One of the hundreds of truckloads of radioactive material that pass through Asheville each year was seen leaking on Friday, June 25. A passing motorist spotted liquid dripping from the tanker as it sped along rain-dampened Interstate 26 on its way from the Nuclear Fuel Services manufacturing plant in Erwin, Tenn., to the Savannah River Site near Aiken, S.C.
The motorist phoned the N.C. Highway Patrol, which intercepted the trucker and sidetracked him at the weigh station between Fletcher and Hendersonville.
Paperwork provided by the driver indicated that his cargo was uranyl nitrate and Henderson County Emergency Management was called in to evaluate the situation.
Emergency Management Coordinator Rocky Hyder told Xpress that the leak was small. “Something less than a pint leaked while the truck was at the weigh station.”
Uranyl nitrate is a liquid form of yellowcake uranium; dissolved in acid, it’s used to manufacture reactor fuel and weapons-grade fissionable material. After processing at Savannah River, the same uranium may travel back through Asheville headed for the Oak Ridge Reservation Y-12 bomb factory.
Nuclear Fuel Services referred questions about the incident to the Creative Energy Group, an advertising and public-relations firm in Johnson City, Tenn. Tony Treadway, the agency’s president, told Xpress that the concentration of uranium in the liquid was “less than 1 percent.” Asked how often such shipments pass through Asheville, Treadway responded, “It’s very irregular for a shipment of that concentration to come through.”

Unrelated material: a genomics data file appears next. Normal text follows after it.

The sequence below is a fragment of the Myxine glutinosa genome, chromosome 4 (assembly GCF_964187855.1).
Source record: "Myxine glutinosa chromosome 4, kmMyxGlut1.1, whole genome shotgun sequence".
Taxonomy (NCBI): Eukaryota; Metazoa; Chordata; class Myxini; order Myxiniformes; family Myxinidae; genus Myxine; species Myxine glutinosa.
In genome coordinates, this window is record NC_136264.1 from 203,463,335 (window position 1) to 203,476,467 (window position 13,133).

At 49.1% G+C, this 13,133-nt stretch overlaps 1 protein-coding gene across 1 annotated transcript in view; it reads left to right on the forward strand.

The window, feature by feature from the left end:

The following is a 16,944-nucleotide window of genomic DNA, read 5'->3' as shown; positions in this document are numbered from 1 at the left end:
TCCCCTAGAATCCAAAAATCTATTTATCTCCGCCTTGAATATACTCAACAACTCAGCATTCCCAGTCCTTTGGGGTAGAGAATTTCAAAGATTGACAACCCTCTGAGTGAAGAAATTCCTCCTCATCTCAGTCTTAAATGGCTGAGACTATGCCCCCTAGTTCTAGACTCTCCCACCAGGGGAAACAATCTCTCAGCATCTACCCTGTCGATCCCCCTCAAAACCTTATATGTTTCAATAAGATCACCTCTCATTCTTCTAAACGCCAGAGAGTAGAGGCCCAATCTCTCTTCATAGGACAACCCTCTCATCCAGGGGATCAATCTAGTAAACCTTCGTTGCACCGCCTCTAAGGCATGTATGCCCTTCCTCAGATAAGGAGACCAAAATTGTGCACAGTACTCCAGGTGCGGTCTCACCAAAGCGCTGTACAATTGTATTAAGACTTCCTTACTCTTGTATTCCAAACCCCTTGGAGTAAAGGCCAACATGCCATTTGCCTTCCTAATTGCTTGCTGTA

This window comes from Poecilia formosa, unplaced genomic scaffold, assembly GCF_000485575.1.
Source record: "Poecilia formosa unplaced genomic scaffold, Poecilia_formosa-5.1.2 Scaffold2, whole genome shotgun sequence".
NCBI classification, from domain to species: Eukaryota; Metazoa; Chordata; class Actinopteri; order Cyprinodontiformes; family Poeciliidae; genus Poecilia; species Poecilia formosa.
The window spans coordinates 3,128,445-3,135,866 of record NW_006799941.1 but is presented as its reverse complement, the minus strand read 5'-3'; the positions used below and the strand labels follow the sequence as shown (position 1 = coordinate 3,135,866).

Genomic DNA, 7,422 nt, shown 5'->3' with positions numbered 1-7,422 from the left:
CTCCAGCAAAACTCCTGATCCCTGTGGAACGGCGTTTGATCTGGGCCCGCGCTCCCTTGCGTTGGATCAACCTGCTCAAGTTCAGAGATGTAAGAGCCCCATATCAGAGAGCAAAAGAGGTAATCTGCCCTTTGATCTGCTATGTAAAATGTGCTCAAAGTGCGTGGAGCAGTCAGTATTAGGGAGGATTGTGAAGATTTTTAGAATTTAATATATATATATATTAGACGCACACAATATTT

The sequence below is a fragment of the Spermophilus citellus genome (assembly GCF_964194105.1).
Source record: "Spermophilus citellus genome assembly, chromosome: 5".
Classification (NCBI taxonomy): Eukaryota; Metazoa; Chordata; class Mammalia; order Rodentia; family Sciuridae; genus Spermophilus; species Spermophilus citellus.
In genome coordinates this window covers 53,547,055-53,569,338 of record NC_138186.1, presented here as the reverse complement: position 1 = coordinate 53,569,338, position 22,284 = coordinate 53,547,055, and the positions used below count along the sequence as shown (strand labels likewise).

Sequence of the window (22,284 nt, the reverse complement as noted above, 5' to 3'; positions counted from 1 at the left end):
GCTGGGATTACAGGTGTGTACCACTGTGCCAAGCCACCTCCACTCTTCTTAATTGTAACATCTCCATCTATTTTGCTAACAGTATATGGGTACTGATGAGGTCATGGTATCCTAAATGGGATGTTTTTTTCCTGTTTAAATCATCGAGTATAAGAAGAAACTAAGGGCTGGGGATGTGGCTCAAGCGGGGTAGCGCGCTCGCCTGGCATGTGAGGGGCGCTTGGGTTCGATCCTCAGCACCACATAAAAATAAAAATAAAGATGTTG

Xpress: “How often do NFS trucks carrying radioactive material come through Asheville, North Carolina?”
Treadway: “We can’t share that information. Since Sept. 11, we don’t share a lot of that information, for obvious reasons.”
Asked the same question, Hyder replied, “I’m not sure of the exact number, but I would expect we have shipments coming through here every day.”
A tanker carrying 1,000 gallons of 1 percent uranyl nitrate would carry about 800 pounds of uranium, according to calculations based on information in Federal Register environmental documents available on the EPA Web site. According to the same documents, tankers containing 3,000 gallons of 4 percent uranyl nitrate routinely traverse Asheville’s interstate highways.
Lou Zeller, executive director of the Blue Ridge Environmental Defense League, an environmental group, told Xpress, “This week’s spill is but one in a long series of accidents involving radioactive materials. State and federal agencies routinely issue statements saying, ‘no danger,’ regardless of the facts. But radioactivity is an invisible and odorless poison, and few people have geiger counters. So, it’s easy to cover up the damage. The bottom line is: There is no safe level of radioactive exposure.”